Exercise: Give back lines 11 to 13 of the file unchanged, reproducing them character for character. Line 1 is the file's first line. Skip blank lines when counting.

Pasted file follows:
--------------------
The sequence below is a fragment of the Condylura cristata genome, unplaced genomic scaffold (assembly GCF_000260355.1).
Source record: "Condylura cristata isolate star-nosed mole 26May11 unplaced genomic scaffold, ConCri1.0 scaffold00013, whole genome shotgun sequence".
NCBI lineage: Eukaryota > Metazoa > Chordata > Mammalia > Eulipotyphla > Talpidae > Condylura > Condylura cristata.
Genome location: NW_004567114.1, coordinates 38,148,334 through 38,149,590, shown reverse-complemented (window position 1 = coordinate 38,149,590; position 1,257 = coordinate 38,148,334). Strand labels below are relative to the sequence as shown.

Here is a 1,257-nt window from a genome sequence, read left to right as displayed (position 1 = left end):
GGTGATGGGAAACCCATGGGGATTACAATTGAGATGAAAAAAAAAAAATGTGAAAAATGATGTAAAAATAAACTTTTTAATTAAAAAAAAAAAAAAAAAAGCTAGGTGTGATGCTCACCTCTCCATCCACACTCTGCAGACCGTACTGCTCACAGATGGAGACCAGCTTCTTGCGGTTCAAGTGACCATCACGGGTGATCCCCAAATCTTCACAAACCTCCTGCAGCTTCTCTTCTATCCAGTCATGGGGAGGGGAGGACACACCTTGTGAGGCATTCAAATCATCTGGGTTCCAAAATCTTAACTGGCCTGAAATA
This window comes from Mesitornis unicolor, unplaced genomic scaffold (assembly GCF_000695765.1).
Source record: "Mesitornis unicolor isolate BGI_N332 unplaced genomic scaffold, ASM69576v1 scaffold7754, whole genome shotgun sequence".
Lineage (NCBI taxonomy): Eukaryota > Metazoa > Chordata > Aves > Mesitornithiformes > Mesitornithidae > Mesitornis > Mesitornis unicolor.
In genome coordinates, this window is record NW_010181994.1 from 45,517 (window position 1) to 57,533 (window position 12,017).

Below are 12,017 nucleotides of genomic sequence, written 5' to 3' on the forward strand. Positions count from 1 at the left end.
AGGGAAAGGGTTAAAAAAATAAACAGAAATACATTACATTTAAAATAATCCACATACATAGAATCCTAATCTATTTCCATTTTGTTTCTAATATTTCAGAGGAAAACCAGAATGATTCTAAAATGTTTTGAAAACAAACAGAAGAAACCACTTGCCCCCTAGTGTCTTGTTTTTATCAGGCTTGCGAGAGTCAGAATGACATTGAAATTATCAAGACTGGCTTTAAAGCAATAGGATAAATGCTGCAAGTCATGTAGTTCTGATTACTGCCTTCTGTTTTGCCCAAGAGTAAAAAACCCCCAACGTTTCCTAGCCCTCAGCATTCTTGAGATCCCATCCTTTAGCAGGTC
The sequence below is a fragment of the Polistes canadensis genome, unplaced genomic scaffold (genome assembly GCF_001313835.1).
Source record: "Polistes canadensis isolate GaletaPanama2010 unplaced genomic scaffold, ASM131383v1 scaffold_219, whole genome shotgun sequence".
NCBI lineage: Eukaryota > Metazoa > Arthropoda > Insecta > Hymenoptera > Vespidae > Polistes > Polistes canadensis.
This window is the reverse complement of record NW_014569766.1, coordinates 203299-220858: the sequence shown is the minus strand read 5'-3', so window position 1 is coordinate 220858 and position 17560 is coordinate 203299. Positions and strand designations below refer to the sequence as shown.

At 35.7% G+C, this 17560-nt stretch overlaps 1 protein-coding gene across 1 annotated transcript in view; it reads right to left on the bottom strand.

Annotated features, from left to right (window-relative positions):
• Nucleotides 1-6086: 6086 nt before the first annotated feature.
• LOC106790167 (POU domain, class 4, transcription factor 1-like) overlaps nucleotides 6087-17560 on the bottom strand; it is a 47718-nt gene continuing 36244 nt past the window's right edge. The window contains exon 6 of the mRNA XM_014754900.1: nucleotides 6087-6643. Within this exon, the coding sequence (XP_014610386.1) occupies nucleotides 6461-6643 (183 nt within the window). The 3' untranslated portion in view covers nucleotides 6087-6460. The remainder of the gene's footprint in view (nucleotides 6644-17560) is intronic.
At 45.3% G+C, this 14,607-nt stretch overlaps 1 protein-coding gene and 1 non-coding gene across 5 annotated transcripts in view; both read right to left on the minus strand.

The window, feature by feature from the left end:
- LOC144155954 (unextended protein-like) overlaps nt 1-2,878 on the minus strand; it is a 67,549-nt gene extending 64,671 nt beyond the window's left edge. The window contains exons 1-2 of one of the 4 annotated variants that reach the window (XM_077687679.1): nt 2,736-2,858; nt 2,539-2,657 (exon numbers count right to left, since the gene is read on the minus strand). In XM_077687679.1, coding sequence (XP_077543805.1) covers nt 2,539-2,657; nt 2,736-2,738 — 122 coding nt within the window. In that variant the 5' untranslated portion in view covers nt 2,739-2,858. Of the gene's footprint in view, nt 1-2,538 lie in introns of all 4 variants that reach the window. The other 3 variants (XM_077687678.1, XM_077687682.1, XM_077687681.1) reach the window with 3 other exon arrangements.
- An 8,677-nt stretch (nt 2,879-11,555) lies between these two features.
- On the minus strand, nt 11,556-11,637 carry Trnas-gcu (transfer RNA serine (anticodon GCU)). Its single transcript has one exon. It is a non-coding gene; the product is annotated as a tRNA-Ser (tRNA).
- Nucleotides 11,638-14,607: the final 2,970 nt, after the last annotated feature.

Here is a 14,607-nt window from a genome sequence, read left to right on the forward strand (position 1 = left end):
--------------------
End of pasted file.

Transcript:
Below are 12,017 nucleotides of genomic sequence, written 5' to 3' on the forward strand. Positions count from 1 at the left end.
AGGGAAAGGGTTAAAAAAATAAACAGAAATACATTACATTTAAAATAATCCACATACATAGAATCCTAATCTATTTCCATTTTGTTTCTAATATTTCAGAGGAAAACCAGAATGATTCTAAAATGTTTTGAAAACAAACAGAAGAAACCACTTGCCCCCTAGTGTCTTGTTTTTATCAGGCTTGCGAGAGTCAGAATGACATTGAAATTATCAAGACTGGCTTTAAAGCAATAGGATAAATGCTGCAAGTCATGTAGTTCTGATTACTGCCTTCTGTTTTGCCCAAGAGTAAAAAACCCCCAACGTTTCCTAGCCCTCAGCATTCTTGAGATCCCATCCTTTAGCAGGTC
The sequence below is a fragment of the Polistes canadensis genome, unplaced genomic scaffold (genome assembly GCF_001313835.1).